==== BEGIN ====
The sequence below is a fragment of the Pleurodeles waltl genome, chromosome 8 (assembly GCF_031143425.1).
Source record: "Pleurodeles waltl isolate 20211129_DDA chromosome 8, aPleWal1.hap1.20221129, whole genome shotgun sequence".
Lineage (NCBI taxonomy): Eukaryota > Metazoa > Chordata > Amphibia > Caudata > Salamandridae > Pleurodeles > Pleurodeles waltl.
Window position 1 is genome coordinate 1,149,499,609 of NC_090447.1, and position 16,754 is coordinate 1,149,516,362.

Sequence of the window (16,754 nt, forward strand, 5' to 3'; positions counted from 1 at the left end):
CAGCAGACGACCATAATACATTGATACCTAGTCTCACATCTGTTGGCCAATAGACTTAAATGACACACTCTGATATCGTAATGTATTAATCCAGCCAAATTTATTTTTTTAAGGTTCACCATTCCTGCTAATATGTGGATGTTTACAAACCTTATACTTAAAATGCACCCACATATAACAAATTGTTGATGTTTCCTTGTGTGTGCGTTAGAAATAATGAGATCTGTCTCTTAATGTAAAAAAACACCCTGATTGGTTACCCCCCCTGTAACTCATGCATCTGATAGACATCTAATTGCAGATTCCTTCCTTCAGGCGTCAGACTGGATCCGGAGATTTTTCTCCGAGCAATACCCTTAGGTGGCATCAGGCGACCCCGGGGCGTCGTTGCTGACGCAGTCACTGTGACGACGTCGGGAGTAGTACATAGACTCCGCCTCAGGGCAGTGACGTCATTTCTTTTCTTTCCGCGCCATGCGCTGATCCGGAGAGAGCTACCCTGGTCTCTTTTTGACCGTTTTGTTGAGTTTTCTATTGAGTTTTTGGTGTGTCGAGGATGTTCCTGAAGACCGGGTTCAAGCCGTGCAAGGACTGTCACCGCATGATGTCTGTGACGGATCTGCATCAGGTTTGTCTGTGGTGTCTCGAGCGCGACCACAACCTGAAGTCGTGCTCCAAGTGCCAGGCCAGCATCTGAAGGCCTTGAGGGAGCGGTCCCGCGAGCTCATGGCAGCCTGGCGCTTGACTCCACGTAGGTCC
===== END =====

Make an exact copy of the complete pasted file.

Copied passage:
The sequence below is a fragment of the Pleurodeles waltl genome, chromosome 8 (assembly GCF_031143425.1).
Source record: "Pleurodeles waltl isolate 20211129_DDA chromosome 8, aPleWal1.hap1.20221129, whole genome shotgun sequence".
Lineage (NCBI taxonomy): Eukaryota > Metazoa > Chordata > Amphibia > Caudata > Salamandridae > Pleurodeles > Pleurodeles waltl.
Window position 1 is genome coordinate 1,149,499,609 of NC_090447.1, and position 16,754 is coordinate 1,149,516,362.

Sequence of the window (16,754 nt, forward strand, 5' to 3'; positions counted from 1 at the left end):
CAGCAGACGACCATAATACATTGATACCTAGTCTCACATCTGTTGGCCAATAGACTTAAATGACACACTCTGATATCGTAATGTATTAATCCAGCCAAATTTATTTTTTTAAGGTTCACCATTCCTGCTAATATGTGGATGTTTACAAACCTTATACTTAAAATGCACCCACATATAACAAATTGTTGATGTTTCCTTGTGTGTGCGTTAGAAATAATGAGATCTGTCTCTTAATGTAAAAAAACACCCTGATTGGTTACCCCCCCTGTAACTCATGCATCTGATAGACATCTAATTGCAGATTCCTTCCTTCAGGCGTCAGACTGGATCCGGAGATTTTTCTCCGAGCAATACCCTTAGGTGGCATCAGGCGACCCCGGGGCGTCGTTGCTGACGCAGTCACTGTGACGACGTCGGGAGTAGTACATAGACTCCGCCTCAGGGCAGTGACGTCATTTCTTTTCTTTCCGCGCCATGCGCTGATCCGGAGAGAGCTACCCTGGTCTCTTTTTGACCGTTTTGTTGAGTTTTCTATTGAGTTTTTGGTGTGTCGAGGATGTTCCTGAAGACCGGGTTCAAGCCGTGCAAGGACTGTCACCGCATGATGTCTGTGACGGATCTGCATCAGGTTTGTCTGTGGTGTCTCGAGCGCGACCACAACCTGAAGTCGTGCTCCAAGTGCCAGGCCAGCATCTGAAGGCCTTGAGGGAGCGGTCCCGCGAGCTCATGGCAGCCTGGCGCTTGACTCCACGTAGGTCC